Karin Plato is a wonderful person and fantastic artist. A little story about her, last year when we were up in Sorrento at Swing Camp (the best jazz camp in BC!) there was a lot of smoke from forest fires. I had collapsed a few days before and was on the passenger side coming back into camp and as we pull in, I see Karin with a scarf strewn across her face, trying to avoid the smoke herself, come over to my window and ask if I'm okay. A heart of gold. I had the pleasure of conducting this interview, and here is the unedited (full) conversation!
Q. What moves you to be an organizer of events?
I suppose even in my younger days I became aware that I had the skills to be an organizer and a leader. In University years I was swimming pool manager and I loved creating special events which would feature synchronized swimming routines, groups of kids showing their swimming and diving skills with recorded music and special lighting enhancing the experience for the parents and audience members.
In some ways I believe that I am better organizer than I am being the actual artist on stage. I can view the bigger picture and try to sculpt something that I think would be of interest to others in the same way that the event is of interest to me. I suppose I try to maintain the “if you build it, they will come” mentality but sometimes, even if the event is topnotch in every way, you still can’t guarantee a sizeable audience. So, you try to do your best as an organizer, thinking of the other artists involved, the venue, the potential audience and the experience. You want the audience and artist alike to have a wonderful experience.
Q. Why did you commit to Strong Women Strong Music’s annual concerts?
Since I am an artist myself, I don’t necessarily have lots of money available to donate to causes that I believe in so working behind the scenes for SWSM is my way of contributing whatever skills I have in helping to organize, book and promote the concerts. A bit of background now about SWSM and how things changed over these 13 years.
For many years SWSM was a special one-night event and I’d say it was a somewhat ad hoc concert, perhaps looser on a certain level. Every year since the beginning SWSM involved Laura Crema and Karen Graves and Jennifer Scott was mostly there for those years as well. The instrumentalists changed on occasion and we even had some male artists play with us one year in the rhythm section.
After a few years it was my idea to try to expand the event, to include more artists than just the few of us who performed annually. I thought the event could grow and improve if more people were involved. Particularly when this event became 3 nights of programming there was more of a chance to include younger upcoming artists with more mature artists plus the 3 nights meant that we would be able to raise more money. That was something that Coastal Jazz & Blues Society enabled us to do providing Frankie’s Jazz Club as the venue. For a few years now once I’ve arranged 6 artists for each night, the artists select solos and duets and they communicate and rehearse with each other and they each are deeply committed to helping create truly diverse program. It can be a challenge for some of the artists since they are all very busy in their personal lives and yet they put their hearts into it and somehow through communication and trust,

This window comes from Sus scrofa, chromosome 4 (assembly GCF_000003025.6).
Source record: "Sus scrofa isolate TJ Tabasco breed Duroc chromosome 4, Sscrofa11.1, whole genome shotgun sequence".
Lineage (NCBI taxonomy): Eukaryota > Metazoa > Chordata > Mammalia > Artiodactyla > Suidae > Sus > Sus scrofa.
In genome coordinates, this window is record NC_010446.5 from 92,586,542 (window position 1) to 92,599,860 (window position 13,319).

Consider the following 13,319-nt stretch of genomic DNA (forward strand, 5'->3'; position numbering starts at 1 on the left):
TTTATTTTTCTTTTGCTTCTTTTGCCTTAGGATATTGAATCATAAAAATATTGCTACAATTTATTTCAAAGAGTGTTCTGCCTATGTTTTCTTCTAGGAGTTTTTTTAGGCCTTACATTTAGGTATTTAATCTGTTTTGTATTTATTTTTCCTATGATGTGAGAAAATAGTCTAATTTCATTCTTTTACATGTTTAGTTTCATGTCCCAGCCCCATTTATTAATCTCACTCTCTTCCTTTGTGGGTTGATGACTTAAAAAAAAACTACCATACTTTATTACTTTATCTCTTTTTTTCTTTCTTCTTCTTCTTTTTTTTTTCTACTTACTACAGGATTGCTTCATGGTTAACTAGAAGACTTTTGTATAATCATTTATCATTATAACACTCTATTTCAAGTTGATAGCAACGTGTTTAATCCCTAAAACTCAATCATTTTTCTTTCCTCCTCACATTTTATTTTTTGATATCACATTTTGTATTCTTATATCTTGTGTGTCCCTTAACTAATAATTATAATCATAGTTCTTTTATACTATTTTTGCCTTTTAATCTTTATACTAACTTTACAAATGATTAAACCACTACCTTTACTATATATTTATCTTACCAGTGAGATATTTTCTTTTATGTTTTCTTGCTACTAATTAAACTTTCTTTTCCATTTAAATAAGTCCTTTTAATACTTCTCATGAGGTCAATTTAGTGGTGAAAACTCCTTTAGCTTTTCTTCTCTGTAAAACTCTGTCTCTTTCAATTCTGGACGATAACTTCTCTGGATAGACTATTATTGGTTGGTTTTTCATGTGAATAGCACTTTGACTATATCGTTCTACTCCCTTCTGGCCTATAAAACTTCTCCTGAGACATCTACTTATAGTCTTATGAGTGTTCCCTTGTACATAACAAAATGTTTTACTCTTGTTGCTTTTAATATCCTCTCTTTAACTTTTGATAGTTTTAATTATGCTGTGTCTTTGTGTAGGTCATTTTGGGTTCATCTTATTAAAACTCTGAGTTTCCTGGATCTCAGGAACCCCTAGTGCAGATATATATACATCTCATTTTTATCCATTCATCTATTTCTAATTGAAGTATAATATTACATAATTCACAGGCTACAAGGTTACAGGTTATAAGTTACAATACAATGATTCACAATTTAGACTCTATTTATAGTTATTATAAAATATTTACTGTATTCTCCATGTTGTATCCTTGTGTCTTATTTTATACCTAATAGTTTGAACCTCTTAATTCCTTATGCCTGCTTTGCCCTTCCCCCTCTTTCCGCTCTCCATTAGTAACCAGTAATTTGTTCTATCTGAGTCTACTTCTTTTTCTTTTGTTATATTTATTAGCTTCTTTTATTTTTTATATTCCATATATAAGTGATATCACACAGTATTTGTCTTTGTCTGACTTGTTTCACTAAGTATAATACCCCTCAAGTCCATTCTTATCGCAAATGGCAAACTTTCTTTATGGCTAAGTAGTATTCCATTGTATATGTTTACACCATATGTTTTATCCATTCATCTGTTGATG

Q. Tell me the concept behind She Can Bloom, what sets this event apart?
I had been notified that for 2019 SWSM wouldn’t be able to use Frankie’s Jazz Club for the March 8th date. Since that is officially International Women’s Day I was initially disappointed but then soon after I got the idea that I could create something additional, something that wasn’t specifically jazz oriented (although jazz is a represented genre) but that celebrated women and creativity in a few disciplines. I thought about some artists I know and admire and everyone I invited agreed to be apart of She Can Bloom. We’ve all been communicating and planning and developing what I think will be a unique celebration of women artists.
Q. What do you think makes change in the Vancouver jazz scene?
I wasn’t so certain about this question, but I’ll attempt to answer. Jazz is still not a “popular” form of music with the mainstream audience. However, if they are given some opportunities to listen to live jazz, they may certainly discover that jazz is much more than they presumed when they discounted it altogether. It is such a big umbrella of styles. For some people it is an acquired taste, so we need to assist the non-jazz fans and get them to some shows as our guests, to give them the experience of some of the things we treasure about jazz: the spontaneity, the improvisation, the musical interplay, the soul connection.
Q. As a professional Vocalist, what do you want instrumentalists to know about you?
I want instrumentalists know that I respect and appreciate them; I am hearing them; I am listening to them and I certainly want them to know that I believe in the collective. It is not about me. It is about the song, the music we are playing together. I want them to know I am trying to improve all the time so that they (hopefully) witness some growth each time we make music together.
Q. When was the last time you experienced pure joy on stage? Who were you playing with?
Yesterday I had pure joy singing with my band mates for a Jazz Vespers performance downtown. Although I was plagued with a hacking cough/cold I was somehow able to get through each song and I am certain it was partially due to the way my band mates played each song with me. Hearing their musicality was truly what gave me that feeling of joy.
For more photos please visit her facebook at https://www.facebook.com/karinplatomusic/